Richard D. Stadem
Advanced Engineer/Scientist
General Dynamics
Richard D. Stadem is an advanced engineer/scientist for General Dynamics and is also a consulting engineer for other companies. He has 38 years of engineering experience having worked for Honeywell, ADC, Pemstar (now Benchmark), Analog Technologies, and General Dynamics.
How many times did you see: It depends! Well, this is another one. The PCB material type is very important - the polyimide is highly hygroscopic so the baking before any type of reflow process is recommended. BGA and TH connectors replacement involves reflowing wide areas of the boards and delamination due to moisture ingression in the PCB structure is pretty common.

For minor rework like replacing a chip resistor, capacitor, etc. the baking is not a must, however a pre-heating of the surrounding area is not a bad idea especially when you process flex-rigid or flexible circuits.
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Georgian Simion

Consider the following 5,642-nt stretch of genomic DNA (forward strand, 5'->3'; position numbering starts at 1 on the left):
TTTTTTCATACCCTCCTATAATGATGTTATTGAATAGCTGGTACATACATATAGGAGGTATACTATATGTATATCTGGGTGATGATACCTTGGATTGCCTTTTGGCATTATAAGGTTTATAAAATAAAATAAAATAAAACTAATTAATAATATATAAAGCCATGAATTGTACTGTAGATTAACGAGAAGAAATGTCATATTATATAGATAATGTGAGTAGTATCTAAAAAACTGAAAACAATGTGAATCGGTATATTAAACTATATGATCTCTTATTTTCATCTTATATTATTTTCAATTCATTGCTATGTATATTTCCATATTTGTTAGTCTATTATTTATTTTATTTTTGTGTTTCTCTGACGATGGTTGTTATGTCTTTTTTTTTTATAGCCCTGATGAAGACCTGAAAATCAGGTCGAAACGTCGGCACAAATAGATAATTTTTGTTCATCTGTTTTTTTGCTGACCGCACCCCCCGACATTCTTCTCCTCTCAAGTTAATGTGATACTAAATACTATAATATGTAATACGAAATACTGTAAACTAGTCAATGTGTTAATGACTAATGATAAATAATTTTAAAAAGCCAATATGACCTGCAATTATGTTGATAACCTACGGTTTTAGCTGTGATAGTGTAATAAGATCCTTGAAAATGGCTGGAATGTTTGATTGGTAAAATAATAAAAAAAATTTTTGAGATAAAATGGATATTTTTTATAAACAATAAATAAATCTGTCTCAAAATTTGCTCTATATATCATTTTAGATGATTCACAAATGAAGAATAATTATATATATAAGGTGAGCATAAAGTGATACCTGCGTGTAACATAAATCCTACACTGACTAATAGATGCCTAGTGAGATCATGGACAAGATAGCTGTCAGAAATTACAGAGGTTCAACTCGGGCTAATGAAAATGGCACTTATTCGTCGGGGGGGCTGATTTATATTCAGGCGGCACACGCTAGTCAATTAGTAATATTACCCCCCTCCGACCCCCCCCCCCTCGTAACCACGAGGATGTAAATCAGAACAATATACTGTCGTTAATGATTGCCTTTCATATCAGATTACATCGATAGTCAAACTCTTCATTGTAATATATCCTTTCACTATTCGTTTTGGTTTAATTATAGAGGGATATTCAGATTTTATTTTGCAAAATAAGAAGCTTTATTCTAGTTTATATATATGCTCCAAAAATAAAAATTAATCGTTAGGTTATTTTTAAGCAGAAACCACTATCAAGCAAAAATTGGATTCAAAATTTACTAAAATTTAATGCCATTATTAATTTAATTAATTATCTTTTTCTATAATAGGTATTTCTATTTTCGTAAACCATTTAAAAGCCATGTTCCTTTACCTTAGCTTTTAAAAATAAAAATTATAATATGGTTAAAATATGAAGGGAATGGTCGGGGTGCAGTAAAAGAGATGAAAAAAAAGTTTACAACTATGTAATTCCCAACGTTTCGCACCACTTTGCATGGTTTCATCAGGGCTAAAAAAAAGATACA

Engineering and Operations Management
Independent Consultant
Georgian Simion is an independent consultant with 20+ years in electronics manufacturing engineering and operations.
Contact me at georgiansimion@yahoo.com.
Reader Comment
Pre-baking is a requirement for all field failure returns that require rework. If the rework is for an assembly that is still in process, baking should not be an issue because it is still in a controlled temperature and humidity environment. My rule of thumb, if you don't know where it has been, bake it before rework.
Ray Clark, TT Electronics - IMS
Reader Comment
I recommend that all assemblies be preheated and to use a hot air pencil to remove the components that need to be removed. When you do not preheat the assembly you are thermally shocking the component and surrounding components and the board assembly in general. If you do not preheat you are cutting corners. I have seen ceramic components crack because of thermal shock. I have seen glass seals crack from thermal shock.